02 Mar Waitlist Management: Challenges for the New Era
Active and effective management of transplant center waiting lists has never been more important as transplant outcomes reporting shifts away from an exclusive focus on post-transplant outcomes toward a more robust assessment of center performance–which includes pre-transplant metrics as well.
The new SRTR reporting website highlights transplant rate and waitlist mortality rates, demonstrating differences in center performance for patients who can choose among transplant providers. The UNOS membership and professional standards committee has considered several metrics to identify centers with poor pre-transplant outcomes. This focus on pre-transplant outcomes creates an absolute requirement that centers develop and maintain a robust system to continually monitor and re-evaluate listed patients.
The complexity of waitlist management is greatest for renal transplant programs. As waiting times become longer, centers grapple with larger numbers of patients who have more co-morbidities and longer exposure to chronic dialysis times. In some regions, the proportion of patients transplanted at five years still does not exceed 25%, resulting in high rates of mortality and delisting. At transplant, the impact of obesity, diabetes, coronary artery disease, renal osteodystrophy on early post-transplant outcomes and case cost is profound. While some centers suggest these issues are “out of our control”, they are, nevertheless, a reality in today’s competitive transplant environment.
What successful strategies exist to improve waitlist outcomes and mitigate this risk? While some centers have chosen to reduce access to the waiting list and become more conservative in listing practices, this will likely result in lower transplant volumes and reduce access to transplant for deserving and acceptable recipients. A more effective strategy is the active management of patients who are waiting on the list:
Patients need to understand that they are part of the solution and must actively participate in their care. Through frequent contact, centers can motivate patients to maintain a healthier lifestyle prior to transplant, remain compliant with dietary and phosphorus binder guidelines, and limit weight gain. Patients need clear instructions on what behaviors will result in removal from the waiting list as well as socioemotional support to assist them with the difficult task of compliance even when transplantation seems a distant possibility.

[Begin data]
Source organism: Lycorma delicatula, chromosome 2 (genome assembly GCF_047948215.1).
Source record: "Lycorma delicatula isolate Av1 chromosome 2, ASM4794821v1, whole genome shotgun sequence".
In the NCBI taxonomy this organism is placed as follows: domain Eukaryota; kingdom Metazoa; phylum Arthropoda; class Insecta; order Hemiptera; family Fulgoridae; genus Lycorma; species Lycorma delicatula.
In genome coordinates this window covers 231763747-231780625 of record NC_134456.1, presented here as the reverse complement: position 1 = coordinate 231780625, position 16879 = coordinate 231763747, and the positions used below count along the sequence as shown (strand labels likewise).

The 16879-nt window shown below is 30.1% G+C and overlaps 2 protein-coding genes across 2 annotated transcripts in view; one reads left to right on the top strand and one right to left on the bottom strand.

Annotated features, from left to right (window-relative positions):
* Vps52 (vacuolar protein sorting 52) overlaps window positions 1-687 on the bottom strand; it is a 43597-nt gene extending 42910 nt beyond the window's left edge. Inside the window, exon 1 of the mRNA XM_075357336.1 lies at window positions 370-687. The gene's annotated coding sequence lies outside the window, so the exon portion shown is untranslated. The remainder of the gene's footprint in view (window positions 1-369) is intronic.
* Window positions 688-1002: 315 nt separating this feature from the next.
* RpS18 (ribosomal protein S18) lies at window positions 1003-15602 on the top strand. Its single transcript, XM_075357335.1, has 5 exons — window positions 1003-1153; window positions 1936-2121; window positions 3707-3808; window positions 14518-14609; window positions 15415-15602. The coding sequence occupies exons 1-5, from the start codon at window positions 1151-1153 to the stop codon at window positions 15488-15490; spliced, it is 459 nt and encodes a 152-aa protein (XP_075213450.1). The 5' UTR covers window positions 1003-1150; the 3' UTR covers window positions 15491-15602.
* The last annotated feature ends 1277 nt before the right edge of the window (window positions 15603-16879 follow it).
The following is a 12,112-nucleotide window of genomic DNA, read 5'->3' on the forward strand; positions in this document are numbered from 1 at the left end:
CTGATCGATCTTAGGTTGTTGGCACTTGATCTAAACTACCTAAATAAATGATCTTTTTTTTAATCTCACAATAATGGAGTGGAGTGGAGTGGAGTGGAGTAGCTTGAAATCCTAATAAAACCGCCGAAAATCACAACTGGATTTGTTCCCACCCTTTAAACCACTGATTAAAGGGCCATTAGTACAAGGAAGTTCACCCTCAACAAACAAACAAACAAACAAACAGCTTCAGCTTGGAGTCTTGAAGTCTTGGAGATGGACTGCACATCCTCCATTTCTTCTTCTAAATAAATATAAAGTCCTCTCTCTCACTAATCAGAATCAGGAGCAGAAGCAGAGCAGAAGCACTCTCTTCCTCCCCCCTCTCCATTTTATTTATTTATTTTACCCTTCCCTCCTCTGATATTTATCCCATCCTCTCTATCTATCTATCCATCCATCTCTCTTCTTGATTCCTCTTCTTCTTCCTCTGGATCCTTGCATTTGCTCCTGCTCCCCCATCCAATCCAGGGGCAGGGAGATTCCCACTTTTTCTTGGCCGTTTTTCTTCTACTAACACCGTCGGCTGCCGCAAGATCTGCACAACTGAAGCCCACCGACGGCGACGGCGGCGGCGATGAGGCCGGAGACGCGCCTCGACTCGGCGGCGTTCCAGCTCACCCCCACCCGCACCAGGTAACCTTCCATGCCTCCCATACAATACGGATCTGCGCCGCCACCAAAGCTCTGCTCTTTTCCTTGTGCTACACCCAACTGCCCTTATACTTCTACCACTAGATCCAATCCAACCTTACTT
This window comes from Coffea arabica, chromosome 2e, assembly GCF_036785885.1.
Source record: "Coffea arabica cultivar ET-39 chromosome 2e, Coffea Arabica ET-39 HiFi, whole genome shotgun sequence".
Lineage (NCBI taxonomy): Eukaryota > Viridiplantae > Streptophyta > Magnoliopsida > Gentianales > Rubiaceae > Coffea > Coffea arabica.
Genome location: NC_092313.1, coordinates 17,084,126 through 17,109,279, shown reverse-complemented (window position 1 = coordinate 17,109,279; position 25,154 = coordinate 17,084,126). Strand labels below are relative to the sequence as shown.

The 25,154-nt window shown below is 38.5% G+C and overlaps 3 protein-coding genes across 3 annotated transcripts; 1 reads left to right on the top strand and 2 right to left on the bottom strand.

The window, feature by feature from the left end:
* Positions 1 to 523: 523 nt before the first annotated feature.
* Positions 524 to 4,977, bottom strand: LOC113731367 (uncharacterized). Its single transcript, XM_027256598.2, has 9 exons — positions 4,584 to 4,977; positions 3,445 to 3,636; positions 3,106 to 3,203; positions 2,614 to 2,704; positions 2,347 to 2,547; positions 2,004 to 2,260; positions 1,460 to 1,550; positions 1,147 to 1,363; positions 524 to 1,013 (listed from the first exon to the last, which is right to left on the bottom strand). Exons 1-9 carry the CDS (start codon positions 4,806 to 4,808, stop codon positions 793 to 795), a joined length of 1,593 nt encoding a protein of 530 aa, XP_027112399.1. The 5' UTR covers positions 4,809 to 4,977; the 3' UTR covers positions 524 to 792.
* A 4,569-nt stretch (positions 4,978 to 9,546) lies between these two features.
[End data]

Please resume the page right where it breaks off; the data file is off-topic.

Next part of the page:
- Careful and consistent cardiac screening
As patients are maintained on dialysis, the impact on cardiovascular health is profound. Thus, centers should establish standardized protocols to assess and then re-assess cardiovascular health.1 This frequently requires education of referring cardiologists, who are asked to provide “cardiac clearance” for other non-cardiac procedures. Transplant is different, however, as the question asked by transplant professionals is whether the patient has lesions which are likely to progress or prove fatal within five years, not whether the transplant can be safely performed at all.
- Cancer testing and close follow-up
Routine screening for malignancy (colon, breast, prostate) among transplant recipients is crucial.2 The incentive for patients to maintain currency with tests once they are on the list is less than when they are initially listed. Transplant programs have to assume responsibility for arranging these procedures, as failure reflects on our outcomes.
- Reducing the percentage of the patients who are listed as inactive or Status 7 3
These patients increase costs, consume staff time, and do not result in transplant volume. Centers should develop strategies to continuously evaluate the rationale for keeping patients inactive on the waiting list and set target dates for reactivation.
- Frequent contact
Once a year visits are insufficient to identify candidates with disqualifying conditions and maintain an active waiting list. In-person evaluation twice per year, as well as periodic contact through electronic communication, can rapidly increase the proportion of the waiting list who are ready for transplant.
Transplant center waitlists have been described as our “inventory” at Waitlist Management. We invest substantial resources in evaluation, listing, and education, which pays off with more transplant procedures and better post-transplant outcomes. However, like all inventory, there is a cost of maintaining it. Transplant programs need to educate senior health leaders regarding the value of this investment.
- Lentine KL, Villines TC, Axelrod D, et al. Evaluation and Management of Pulmonary Hypertension in Kidney Transplant Candidates and Recipients: Concepts and Controversies. Transplantation. 2017;101(1):166-181. Available at: https://www.ncbi.nlm.nih.gov/pubmed/?term=26985742.
- Dharnidharka VR, Naik AS, Axelrod D, et al. Clinical and Economic Consequences of Early Cancer after Kidney Transplantation in Contemporary Practice. Transplantation. 2016 Aug 3. Available at: https://www.ncbi.nlm.nih.gov/pubmed/?term=27490413.
- Grams ME, Massie AB, Schold JD, et al. Trends in the Inactive Kidney Transplant Waitlist and Implications for Candidate Survival. Am J Transplant. 2013;13(4):1012-8. Available at: https://www.ncbi.nlm.nih.gov/pubmed/?term=23399028.